Referring to the drawings, FIG. 1 illustrates a perspective view of a video display board 10 containing a plurality of light sources 12 according to an embodiment of the present invention. Such a video display board is useful for advertising and instant replay of information as, for example, in a sports stadium. Individual light sources may be arranged, for example, in groups of three (or more) to form one of many thousands of pixels. The source of light in a pixel provides one of the three primary colors. The relative excitation of the primary colors from each pixel determines the color which is perceived by an observer as emanating from that pixel, and, in the aggregate, the color information necessary to perceive entire images in color.
A light source for use in the video display according to a first embodiment of the present invention will be described with particular reference to FIGS. 2 and 3. The light source, generally designated 20, includes a cylindrical housing 22 made of, for example, a non-light transmitting material. Preferably, the housing is formed of a metal, such as aluminum. An electrodeless lamp 24 is contained within an opening 26 at one end of cylindrical housing 22. Further contained within housing 22 is a circuit 28 for starting and operating lamp 24. Circuit 28 includes an RF oscillator for producing RF energy. The RF energy is stepped-up by a RF transformer 40 and coupled to lamp 24.
Each electrodeless lamp 24 is formed from a tubular envelope 30 containing a fill material composed of a noble gas at low pressure and a quantity of mercury. As best illustrated in FIG. 2, a major portion of electrodeless lamp 24 is enclosed within housing 22 while the remaining minor portion thereof extends from the housing. Excitation of the fill material by a discharge within the envelope produces ultraviolet light which excites an internal phosphor coating 32 to emit visible light at spectral regions which are governed by the composition of the phosphor. Either the entire interior surface of the envelope or only that portion which extends external to the housing is coated with a suitable phosphor.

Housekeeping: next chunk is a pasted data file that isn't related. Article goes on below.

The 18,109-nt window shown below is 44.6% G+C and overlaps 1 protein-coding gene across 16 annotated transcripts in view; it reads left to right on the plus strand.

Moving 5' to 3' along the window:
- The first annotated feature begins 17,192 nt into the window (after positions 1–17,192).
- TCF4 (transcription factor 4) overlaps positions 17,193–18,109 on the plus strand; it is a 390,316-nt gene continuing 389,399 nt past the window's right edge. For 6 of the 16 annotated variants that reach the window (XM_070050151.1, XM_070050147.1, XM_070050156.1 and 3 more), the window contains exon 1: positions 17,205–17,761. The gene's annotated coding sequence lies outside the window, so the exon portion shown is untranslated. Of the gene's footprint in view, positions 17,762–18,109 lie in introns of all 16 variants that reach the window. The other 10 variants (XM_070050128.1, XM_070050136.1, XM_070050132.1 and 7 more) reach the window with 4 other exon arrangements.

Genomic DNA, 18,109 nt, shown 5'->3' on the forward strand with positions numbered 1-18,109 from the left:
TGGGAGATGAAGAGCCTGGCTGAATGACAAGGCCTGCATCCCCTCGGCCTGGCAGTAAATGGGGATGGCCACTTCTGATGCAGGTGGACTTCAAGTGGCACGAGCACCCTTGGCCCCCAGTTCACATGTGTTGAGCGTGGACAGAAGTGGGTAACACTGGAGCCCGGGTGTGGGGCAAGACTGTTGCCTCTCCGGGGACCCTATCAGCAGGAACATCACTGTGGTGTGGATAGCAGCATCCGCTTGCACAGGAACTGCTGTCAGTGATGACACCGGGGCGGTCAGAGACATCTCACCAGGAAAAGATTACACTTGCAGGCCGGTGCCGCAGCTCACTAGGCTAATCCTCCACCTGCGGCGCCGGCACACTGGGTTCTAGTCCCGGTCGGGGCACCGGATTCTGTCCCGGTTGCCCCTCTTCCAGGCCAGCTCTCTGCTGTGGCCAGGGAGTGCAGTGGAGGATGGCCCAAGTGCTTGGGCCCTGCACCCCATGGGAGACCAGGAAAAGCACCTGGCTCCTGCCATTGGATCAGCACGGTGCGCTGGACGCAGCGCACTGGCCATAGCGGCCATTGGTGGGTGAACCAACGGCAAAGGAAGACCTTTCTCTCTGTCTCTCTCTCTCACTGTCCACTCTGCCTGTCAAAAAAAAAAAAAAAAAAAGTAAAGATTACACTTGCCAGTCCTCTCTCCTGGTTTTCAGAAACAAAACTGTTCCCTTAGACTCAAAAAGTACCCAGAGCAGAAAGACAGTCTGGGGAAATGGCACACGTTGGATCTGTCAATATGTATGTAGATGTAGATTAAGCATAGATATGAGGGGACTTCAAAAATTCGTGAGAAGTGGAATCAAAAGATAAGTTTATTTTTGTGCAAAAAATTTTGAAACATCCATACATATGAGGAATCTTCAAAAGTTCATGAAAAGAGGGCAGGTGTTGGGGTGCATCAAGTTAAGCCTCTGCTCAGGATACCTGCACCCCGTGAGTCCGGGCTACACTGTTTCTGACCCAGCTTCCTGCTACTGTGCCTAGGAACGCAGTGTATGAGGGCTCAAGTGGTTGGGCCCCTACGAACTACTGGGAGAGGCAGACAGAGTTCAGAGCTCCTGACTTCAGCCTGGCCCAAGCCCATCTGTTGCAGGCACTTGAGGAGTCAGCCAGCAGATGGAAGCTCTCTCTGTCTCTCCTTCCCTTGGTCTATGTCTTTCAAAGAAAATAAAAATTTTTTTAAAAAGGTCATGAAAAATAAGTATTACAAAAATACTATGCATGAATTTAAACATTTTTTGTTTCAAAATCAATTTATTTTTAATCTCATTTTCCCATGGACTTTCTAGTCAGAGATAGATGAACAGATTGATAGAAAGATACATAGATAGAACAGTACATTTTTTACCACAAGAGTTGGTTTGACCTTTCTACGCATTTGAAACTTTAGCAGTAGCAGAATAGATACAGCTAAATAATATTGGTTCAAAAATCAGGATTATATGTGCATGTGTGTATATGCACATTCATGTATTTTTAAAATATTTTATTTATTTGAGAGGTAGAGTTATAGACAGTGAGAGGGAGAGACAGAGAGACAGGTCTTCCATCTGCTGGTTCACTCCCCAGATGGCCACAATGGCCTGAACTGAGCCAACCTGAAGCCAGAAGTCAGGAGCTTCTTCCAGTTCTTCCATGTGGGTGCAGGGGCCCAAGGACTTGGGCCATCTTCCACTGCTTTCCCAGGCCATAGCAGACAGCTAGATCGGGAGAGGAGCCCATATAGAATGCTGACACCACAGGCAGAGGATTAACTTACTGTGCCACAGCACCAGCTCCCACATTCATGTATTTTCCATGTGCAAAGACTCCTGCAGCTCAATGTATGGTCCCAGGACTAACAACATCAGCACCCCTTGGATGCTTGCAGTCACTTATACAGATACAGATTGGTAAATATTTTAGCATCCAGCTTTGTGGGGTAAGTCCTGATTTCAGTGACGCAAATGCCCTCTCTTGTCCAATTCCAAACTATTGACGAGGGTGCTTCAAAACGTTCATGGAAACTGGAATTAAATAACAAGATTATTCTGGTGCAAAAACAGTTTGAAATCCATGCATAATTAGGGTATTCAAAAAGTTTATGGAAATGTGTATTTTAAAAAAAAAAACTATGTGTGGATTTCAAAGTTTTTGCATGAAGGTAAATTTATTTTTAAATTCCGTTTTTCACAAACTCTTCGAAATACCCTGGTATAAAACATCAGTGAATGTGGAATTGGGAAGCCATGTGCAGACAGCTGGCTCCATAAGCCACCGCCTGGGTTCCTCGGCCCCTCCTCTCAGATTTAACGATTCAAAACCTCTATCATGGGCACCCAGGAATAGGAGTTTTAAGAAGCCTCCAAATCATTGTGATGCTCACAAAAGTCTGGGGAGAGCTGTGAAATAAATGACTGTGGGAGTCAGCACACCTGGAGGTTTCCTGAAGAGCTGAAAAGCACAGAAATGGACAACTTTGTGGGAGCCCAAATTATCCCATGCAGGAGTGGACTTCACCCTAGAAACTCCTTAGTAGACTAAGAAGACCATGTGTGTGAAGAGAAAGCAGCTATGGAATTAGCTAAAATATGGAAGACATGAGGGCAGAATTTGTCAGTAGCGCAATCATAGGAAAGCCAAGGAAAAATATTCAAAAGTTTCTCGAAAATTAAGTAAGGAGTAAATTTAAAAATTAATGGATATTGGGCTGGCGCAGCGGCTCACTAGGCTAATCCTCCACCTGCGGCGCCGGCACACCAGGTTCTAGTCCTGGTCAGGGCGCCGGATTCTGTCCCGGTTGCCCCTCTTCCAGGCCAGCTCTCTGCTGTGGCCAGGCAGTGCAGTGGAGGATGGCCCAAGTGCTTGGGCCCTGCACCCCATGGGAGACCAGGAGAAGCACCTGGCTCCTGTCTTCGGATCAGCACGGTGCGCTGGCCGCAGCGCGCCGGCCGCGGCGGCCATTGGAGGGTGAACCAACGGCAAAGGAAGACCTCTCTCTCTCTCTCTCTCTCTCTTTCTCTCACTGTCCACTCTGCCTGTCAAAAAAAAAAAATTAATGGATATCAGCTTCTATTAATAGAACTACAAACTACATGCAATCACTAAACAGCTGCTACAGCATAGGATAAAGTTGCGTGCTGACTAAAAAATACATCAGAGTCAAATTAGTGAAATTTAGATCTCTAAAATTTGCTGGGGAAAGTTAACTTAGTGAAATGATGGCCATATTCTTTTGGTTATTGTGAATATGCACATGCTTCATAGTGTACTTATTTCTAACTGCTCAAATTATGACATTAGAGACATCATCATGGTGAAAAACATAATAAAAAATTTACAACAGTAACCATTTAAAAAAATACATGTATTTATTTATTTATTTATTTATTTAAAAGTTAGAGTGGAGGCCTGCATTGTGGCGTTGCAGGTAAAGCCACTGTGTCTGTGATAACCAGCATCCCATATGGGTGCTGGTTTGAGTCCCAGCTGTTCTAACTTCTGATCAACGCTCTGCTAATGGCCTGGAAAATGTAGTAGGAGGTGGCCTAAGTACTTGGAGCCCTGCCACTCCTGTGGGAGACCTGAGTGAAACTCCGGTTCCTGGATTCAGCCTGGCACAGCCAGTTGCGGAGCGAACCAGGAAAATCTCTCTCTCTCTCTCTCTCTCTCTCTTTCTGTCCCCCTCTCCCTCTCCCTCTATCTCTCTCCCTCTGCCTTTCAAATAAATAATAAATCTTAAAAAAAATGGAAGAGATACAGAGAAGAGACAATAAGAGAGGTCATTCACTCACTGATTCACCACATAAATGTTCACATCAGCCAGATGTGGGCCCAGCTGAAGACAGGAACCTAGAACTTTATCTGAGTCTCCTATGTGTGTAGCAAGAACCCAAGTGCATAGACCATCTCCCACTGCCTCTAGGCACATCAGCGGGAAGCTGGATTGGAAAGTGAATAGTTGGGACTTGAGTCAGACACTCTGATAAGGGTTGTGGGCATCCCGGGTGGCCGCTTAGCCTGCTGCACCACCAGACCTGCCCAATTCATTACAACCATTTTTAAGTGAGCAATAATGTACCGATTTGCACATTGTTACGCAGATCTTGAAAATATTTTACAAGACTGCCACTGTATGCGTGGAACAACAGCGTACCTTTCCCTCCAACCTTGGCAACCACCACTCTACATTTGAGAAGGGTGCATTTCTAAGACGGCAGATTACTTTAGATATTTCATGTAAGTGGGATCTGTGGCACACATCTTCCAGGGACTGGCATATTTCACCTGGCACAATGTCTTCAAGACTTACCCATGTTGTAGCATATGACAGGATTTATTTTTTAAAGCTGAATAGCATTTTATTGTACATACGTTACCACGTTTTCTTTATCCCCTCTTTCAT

The output of circuit 28 is coupled to the external surface of the lamp's envelope 30 by means of two coupling members 34, 36 oppositely disposed proximate the major portion of lamp envelope 30 enclosed within housing 22. Coupling members 34, 36 are formed of a conductive material and, as best illustrated in FIG. 3, preferably have a C-shape configuration to conform to the cross sectional shape of the envelope. In the case where housing 22 is formed of metal, an insulating material 38 is coaxially disposed between coupling members 34, 36 and the portion of housing 22 adjacent the opening 26. To prevent radio-frequency interference (RFI), a conductive mesh 42 may cover the minor portion of the lamp envelope which extends remote from housing 22. Mesh 42 is electrically connected to metallic housing 22 which is at ground potential.
The light source of the present invention wherein the major portion of an electrodeless lamp is enclosed within the housing, results in compact light source in which the overall length can be substantially reduced.
FIG. 4 represents a circuit diagram of a preferred embodiment of a circuit 28 for starting and operating electrodeless lamp 24. In a preferred embodiment, circuit 28 consists of an RF generator 46 containing an RF oscillator whose output is coupled to electrodeless lamp 24 and a control circuit 48 for starting and interrupting operation of RF generator 46 in response to an input control signal so as to provide pulse-width modulation and thereby control the averaged light output from the RF lamp.
A 24 volt direct current source is connected to a voltage divider network consisting of resistors R50 and R52. The base or input terminal of a transistor oscillator Q54 is connected to the junction of resistors R50 and R52. The emitter of transistor Q54 is connected to ground through a bias resistor R56. The collector of transistor Q54 is connected to the d.c. source through an inductor L58. The junction of the collector of transistor Q54 and inductor L58 is connected to ground through a capacitor C60 and to the center tap of a RF output transformer T62. One terminal of RF transformer T62 is connected to one of the lamp coupling members 34. The other terminal of RF transformer T62 is connected to the other lamp coupling member 36, one end of a capacitor C68 and one end of a capacitor C70. The other end of capacitor C68 is connected to ground while the other end of capacitor C70 is connected to the base of transistor Q54.
The frequency of the RF oscillator is chosen by proper selection of 40 megahertz. A suitable frequency for the oscillator is from about 10 to 100 megahertz.